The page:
There is no one answer for what the coming school year will look like, but it won’t resemble the fall of 2019. Wherever classrooms are open, there will likely be some form of social distancing and other hygiene measures in place that challenge traditional teaching and learning. Future outbreaks will make for unpredictable waves of closures. Virtual learning will continue. And all this will happen amid a historic funding crunch.
American education has long been full of innovators practicing alternatives to the mainstream. When the giant, uncontrolled experiment of the pandemic rolled across the country, certain approaches proved their mettle in new ways. Here are some ideas that seem newly relevant given the constraints of 2020 and beyond.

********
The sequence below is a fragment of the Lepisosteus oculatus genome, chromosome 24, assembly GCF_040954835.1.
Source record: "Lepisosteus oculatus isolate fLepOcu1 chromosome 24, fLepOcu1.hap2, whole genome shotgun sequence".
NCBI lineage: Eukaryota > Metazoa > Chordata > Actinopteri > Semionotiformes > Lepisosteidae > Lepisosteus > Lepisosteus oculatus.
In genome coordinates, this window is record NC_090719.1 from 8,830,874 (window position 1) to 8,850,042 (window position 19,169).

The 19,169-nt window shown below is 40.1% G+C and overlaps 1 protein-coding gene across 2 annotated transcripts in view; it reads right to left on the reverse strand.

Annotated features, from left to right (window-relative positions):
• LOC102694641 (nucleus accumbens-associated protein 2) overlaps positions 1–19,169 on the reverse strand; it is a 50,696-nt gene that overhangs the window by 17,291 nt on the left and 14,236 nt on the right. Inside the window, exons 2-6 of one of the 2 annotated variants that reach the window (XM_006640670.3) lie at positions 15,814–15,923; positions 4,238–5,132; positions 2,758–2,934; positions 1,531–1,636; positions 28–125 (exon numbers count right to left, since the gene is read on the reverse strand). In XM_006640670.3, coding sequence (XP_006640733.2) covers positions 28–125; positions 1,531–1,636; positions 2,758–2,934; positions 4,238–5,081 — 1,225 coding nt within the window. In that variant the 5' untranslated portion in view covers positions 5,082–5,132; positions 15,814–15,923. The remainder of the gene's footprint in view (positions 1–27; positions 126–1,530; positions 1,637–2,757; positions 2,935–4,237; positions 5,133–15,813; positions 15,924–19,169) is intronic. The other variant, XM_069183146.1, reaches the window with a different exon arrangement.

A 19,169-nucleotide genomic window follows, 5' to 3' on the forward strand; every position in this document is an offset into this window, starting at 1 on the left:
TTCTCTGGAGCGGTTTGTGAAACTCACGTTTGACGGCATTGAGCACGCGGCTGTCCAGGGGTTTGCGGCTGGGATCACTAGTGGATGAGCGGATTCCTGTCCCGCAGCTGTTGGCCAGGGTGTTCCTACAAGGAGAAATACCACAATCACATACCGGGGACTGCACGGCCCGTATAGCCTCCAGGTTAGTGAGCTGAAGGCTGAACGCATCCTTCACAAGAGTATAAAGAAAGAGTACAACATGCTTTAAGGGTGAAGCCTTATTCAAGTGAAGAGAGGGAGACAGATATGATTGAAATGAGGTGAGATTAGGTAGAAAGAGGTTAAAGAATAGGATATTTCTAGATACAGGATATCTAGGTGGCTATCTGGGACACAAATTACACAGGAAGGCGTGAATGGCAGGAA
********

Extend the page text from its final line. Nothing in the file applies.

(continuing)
1. Support families to help teach children.
Recently, parents told the U.S. Census Bureau that teachers were spending around four hours a week in online contact with their children, while they, the parents, spent an average of 13 hours a week helping children with schoolwork themselves.